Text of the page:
- Despite a stronger economy, the number of uninsured Americans continues to grow, a new S&P Global Ratings report finds.
- To date, the rise in uninsured has no discernible effect on for-profit hospitals. But over time it could hurt credit ratings for nonprofit hospitals and health systems, which see a larger proportion of uninsured patients, S&P analysts say.
- The uninsured rate was at its lowest — 8.8% — in 2016, according to the U.S. Census Bureau. That number came after the implementation of the Affordable Care Act and expansion of Medicaid in a number of states. A recent Commonwealth Fund survey found the number of uninsured in the U.S. has grown to 15.5%.
That uninsured rates are increasing again is not surprising given Republican efforts to repeal the ACA and subsequent efforts to undermine the law.
“While legislative efforts to repeal the ACA seem to have abated, for now, the federal government and some states have taken steps to destabilize the exchange market and reduce Medicaid enrollment, while other states have moved to cement the gains of the ACA,” the S&P report says. “We expect these conflicting trends, and the difficult choices confronting states, to continue for the next few years.”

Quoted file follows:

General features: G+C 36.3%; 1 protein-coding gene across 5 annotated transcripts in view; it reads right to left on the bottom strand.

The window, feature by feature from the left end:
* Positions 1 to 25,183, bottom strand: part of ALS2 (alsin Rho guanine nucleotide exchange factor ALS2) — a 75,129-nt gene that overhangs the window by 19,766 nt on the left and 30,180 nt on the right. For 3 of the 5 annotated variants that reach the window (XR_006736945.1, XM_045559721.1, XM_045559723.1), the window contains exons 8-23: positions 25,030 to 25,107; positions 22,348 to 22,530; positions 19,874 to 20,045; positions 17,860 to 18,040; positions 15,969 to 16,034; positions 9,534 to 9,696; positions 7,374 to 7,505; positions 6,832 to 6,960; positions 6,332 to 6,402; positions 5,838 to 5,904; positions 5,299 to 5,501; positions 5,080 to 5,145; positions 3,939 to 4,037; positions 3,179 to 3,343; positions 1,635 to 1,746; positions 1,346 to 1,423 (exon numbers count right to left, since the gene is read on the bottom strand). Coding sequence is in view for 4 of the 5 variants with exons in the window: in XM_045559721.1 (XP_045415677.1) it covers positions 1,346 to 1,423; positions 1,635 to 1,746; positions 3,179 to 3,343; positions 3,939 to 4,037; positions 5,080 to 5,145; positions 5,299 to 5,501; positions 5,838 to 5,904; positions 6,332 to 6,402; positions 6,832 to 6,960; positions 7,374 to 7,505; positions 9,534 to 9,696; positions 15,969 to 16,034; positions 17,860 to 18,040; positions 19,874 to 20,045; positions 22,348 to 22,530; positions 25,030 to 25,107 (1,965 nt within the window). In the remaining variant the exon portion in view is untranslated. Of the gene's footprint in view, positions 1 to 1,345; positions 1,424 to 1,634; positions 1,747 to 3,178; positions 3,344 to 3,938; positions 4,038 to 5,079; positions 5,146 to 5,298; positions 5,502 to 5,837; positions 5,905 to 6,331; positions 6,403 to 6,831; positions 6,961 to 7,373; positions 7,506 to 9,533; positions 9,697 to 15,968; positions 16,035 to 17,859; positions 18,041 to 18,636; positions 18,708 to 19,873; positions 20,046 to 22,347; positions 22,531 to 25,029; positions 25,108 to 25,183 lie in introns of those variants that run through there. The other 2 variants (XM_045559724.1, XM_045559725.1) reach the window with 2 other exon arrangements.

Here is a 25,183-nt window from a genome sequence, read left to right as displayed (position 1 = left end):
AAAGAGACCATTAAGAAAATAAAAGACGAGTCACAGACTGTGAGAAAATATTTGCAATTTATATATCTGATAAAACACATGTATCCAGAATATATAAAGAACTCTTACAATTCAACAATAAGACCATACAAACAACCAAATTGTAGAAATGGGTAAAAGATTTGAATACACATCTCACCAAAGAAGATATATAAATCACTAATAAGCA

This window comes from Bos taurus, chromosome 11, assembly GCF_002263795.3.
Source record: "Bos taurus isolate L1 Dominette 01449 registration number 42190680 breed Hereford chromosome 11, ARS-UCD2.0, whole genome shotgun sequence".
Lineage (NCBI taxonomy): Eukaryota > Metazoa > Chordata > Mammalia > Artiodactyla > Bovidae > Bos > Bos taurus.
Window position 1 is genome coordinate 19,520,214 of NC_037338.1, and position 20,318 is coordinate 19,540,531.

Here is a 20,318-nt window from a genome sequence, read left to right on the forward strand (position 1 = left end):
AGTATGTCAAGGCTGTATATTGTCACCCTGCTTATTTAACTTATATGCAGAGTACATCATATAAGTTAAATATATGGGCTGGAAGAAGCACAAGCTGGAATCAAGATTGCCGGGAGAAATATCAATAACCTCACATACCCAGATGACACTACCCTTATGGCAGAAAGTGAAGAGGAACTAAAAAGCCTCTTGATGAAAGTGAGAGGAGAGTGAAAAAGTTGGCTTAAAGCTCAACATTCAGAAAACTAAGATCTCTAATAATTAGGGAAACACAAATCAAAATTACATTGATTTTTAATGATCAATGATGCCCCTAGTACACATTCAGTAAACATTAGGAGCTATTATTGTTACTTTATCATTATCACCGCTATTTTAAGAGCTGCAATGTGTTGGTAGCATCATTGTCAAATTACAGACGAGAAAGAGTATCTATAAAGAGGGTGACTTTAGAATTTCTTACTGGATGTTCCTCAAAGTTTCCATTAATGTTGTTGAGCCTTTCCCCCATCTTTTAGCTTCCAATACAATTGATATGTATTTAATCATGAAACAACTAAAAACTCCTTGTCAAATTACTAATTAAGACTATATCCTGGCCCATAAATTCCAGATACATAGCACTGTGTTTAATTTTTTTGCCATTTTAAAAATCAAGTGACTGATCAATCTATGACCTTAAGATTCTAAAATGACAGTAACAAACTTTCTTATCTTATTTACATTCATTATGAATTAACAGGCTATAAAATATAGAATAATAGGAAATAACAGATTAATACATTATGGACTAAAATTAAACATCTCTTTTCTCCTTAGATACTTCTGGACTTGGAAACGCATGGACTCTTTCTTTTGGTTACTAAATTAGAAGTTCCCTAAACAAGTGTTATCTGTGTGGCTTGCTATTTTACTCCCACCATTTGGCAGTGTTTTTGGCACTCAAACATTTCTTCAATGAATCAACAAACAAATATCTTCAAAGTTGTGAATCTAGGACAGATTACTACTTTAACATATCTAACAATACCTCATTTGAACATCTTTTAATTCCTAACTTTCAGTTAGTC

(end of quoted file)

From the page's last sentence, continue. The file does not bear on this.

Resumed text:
In particular, S&P warns of a credit negative for nonprofits as patients who started on a care plan with health insurance seek to continue treatment without it. Many hospitals already are struggling as volumes and reimbursement decline and more care shifts to outpatient settings.
“Overall, we anticipate growing self-pay populations and higher levels of bad debt,” the report states. “It is a relatively small and incremental phenomenon for now, with no direct and immediate impact on ratings, but something to be monitored closely as uninsured rates continue to rise, particularly coupled with other operating and financial pressures we see in the sector.”
The report reflects recent concerns of other credit agencies. A recent Moody’s Investor Service report showed 41 credit downgrades in the nonprofit hospital sector last year, compared with 32 in 2016. Among pressures affecting nonprofits rising labor and supply costs and cuts to Medicare and Medicaid payments.
While lawmakers in Congress have developed multiple proposals to expand healthcare coverage, none is expected to gain traction in the current political environment, according to S&P. These include Medicare/Medicaid buy-in, which lets people purchase Medicare and Medicaid on the ACA exchanges, and Medicare for all, whereby the government would provide coverage for all Americans in a single-payer system.